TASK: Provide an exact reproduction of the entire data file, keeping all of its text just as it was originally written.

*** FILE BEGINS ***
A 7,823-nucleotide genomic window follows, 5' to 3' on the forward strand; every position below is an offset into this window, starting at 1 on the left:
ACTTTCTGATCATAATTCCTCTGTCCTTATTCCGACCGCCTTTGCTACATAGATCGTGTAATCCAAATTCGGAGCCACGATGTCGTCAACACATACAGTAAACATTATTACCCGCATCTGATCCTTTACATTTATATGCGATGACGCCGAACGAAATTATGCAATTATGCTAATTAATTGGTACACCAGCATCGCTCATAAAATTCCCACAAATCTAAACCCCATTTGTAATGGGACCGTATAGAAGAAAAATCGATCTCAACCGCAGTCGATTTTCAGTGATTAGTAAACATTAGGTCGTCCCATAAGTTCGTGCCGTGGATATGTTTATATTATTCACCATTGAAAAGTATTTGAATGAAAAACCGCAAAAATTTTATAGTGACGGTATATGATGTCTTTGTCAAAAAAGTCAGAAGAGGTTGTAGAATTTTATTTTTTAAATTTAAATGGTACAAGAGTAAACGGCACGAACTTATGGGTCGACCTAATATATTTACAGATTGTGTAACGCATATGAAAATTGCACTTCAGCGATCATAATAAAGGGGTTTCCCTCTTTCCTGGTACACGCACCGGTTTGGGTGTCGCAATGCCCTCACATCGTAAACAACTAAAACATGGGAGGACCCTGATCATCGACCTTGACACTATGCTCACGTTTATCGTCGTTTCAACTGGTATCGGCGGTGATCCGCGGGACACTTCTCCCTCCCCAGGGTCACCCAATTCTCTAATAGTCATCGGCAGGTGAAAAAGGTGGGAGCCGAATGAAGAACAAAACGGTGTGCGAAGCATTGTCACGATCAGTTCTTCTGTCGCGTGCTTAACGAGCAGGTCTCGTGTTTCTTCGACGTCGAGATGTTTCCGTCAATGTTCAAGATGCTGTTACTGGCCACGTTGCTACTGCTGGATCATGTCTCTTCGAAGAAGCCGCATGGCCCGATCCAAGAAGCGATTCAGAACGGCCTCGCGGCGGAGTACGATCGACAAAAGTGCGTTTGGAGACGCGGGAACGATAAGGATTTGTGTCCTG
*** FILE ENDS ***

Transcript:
A 7,823-nucleotide genomic window follows, 5' to 3' on the forward strand; every position below is an offset into this window, starting at 1 on the left:
ACTTTCTGATCATAATTCCTCTGTCCTTATTCCGACCGCCTTTGCTACATAGATCGTGTAATCCAAATTCGGAGCCACGATGTCGTCAACACATACAGTAAACATTATTACCCGCATCTGATCCTTTACATTTATATGCGATGACGCCGAACGAAATTATGCAATTATGCTAATTAATTGGTACACCAGCATCGCTCATAAAATTCCCACAAATCTAAACCCCATTTGTAATGGGACCGTATAGAAGAAAAATCGATCTCAACCGCAGTCGATTTTCAGTGATTAGTAAACATTAGGTCGTCCCATAAGTTCGTGCCGTGGATATGTTTATATTATTCACCATTGAAAAGTATTTGAATGAAAAACCGCAAAAATTTTATAGTGACGGTATATGATGTCTTTGTCAAAAAAGTCAGAAGAGGTTGTAGAATTTTATTTTTTAAATTTAAATGGTACAAGAGTAAACGGCACGAACTTATGGGTCGACCTAATATATTTACAGATTGTGTAACGCATATGAAAATTGCACTTCAGCGATCATAATAAAGGGGTTTCCCTCTTTCCTGGTACACGCACCGGTTTGGGTGTCGCAATGCCCTCACATCGTAAACAACTAAAACATGGGAGGACCCTGATCATCGACCTTGACACTATGCTCACGTTTATCGTCGTTTCAACTGGTATCGGCGGTGATCCGCGGGACACTTCTCCCTCCCCAGGGTCACCCAATTCTCTAATAGTCATCGGCAGGTGAAAAAGGTGGGAGCCGAATGAAGAACAAAACGGTGTGCGAAGCATTGTCACGATCAGTTCTTCTGTCGCGTGCTTAACGAGCAGGTCTCGTGTTTCTTCGACGTCGAGATGTTTCCGTCAATGTTCAAGATGCTGTTACTGGCCACGTTGCTACTGCTGGATCATGTCTCTTCGAAGAAGCCGCATGGCCCGATCCAAGAAGCGATTCAGAACGGCCTCGCGGCGGAGTACGATCGACAAAAGTGCGTTTGGAGACGCGGGAACGATAAGGATTTGTGTCCTG